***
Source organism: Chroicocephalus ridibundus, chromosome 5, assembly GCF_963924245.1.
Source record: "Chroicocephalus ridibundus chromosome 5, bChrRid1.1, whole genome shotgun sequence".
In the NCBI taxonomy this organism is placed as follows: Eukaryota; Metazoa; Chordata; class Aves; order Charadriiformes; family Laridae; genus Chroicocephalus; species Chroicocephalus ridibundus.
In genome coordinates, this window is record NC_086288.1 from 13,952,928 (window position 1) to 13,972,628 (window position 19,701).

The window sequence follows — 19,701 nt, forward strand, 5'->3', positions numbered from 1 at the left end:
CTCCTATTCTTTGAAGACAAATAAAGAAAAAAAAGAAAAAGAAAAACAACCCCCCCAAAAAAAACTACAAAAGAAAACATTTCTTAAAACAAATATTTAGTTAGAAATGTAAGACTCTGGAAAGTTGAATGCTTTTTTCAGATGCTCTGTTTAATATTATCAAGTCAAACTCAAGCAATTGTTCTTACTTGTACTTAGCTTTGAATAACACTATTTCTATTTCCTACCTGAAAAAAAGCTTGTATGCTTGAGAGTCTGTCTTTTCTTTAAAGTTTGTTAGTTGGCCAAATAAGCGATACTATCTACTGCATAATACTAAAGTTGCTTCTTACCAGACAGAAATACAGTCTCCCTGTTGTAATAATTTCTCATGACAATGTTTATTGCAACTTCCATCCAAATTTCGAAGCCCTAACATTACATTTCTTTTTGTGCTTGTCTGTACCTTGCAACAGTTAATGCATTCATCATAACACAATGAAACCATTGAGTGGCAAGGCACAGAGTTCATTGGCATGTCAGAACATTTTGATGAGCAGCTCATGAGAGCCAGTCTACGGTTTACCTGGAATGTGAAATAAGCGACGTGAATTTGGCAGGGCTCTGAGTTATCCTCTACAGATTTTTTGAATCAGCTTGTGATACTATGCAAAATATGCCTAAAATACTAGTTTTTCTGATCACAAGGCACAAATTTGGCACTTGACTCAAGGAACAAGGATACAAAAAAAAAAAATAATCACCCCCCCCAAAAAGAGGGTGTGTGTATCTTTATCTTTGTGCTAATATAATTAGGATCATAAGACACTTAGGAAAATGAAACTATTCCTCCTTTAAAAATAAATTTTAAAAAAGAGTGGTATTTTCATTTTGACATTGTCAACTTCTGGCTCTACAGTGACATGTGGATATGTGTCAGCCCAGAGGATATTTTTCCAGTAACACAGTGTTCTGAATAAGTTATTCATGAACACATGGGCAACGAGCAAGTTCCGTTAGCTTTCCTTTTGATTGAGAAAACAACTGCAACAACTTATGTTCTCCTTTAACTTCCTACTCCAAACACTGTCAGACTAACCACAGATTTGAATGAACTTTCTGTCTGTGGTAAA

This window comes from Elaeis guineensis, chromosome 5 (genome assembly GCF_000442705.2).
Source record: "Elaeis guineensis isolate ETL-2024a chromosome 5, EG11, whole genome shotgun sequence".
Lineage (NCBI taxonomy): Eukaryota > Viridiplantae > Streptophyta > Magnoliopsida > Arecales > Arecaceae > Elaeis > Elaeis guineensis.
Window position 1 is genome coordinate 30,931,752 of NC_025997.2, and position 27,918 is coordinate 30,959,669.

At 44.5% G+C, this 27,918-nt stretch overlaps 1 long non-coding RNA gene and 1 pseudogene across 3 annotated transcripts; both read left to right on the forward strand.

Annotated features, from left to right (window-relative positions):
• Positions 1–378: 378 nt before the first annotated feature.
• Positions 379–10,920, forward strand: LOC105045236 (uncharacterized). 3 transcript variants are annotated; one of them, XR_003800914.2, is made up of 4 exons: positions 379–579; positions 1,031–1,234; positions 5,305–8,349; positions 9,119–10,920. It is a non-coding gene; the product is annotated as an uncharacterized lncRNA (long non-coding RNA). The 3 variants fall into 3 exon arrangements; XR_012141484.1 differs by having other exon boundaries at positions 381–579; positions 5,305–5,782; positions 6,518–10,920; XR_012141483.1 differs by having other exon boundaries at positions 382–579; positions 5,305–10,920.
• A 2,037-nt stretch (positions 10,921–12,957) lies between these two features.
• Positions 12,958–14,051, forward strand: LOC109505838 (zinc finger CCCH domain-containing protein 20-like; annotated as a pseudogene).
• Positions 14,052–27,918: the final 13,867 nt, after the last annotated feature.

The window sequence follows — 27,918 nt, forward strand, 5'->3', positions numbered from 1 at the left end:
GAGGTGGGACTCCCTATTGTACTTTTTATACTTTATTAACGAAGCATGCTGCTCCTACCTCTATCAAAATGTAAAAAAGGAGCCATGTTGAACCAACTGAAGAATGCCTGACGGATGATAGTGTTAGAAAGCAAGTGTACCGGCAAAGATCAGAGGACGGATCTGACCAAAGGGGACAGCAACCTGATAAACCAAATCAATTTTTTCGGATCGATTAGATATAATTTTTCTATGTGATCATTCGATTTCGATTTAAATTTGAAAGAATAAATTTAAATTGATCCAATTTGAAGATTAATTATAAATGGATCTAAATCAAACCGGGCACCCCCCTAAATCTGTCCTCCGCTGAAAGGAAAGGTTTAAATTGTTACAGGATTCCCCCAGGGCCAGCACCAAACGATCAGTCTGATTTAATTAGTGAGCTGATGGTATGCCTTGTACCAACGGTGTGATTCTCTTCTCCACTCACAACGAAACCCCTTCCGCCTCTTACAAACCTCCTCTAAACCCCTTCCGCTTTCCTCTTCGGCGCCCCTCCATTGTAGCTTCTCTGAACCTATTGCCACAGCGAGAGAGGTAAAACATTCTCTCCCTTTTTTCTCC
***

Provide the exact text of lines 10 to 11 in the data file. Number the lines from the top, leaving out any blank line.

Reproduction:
Window position 1 is genome coordinate 30,931,752 of NC_025997.2, and position 27,918 is coordinate 30,959,669.

At 44.5% G+C, this 27,918-nt stretch overlaps 1 long non-coding RNA gene and 1 pseudogene across 3 annotated transcripts; both read left to right on the forward strand.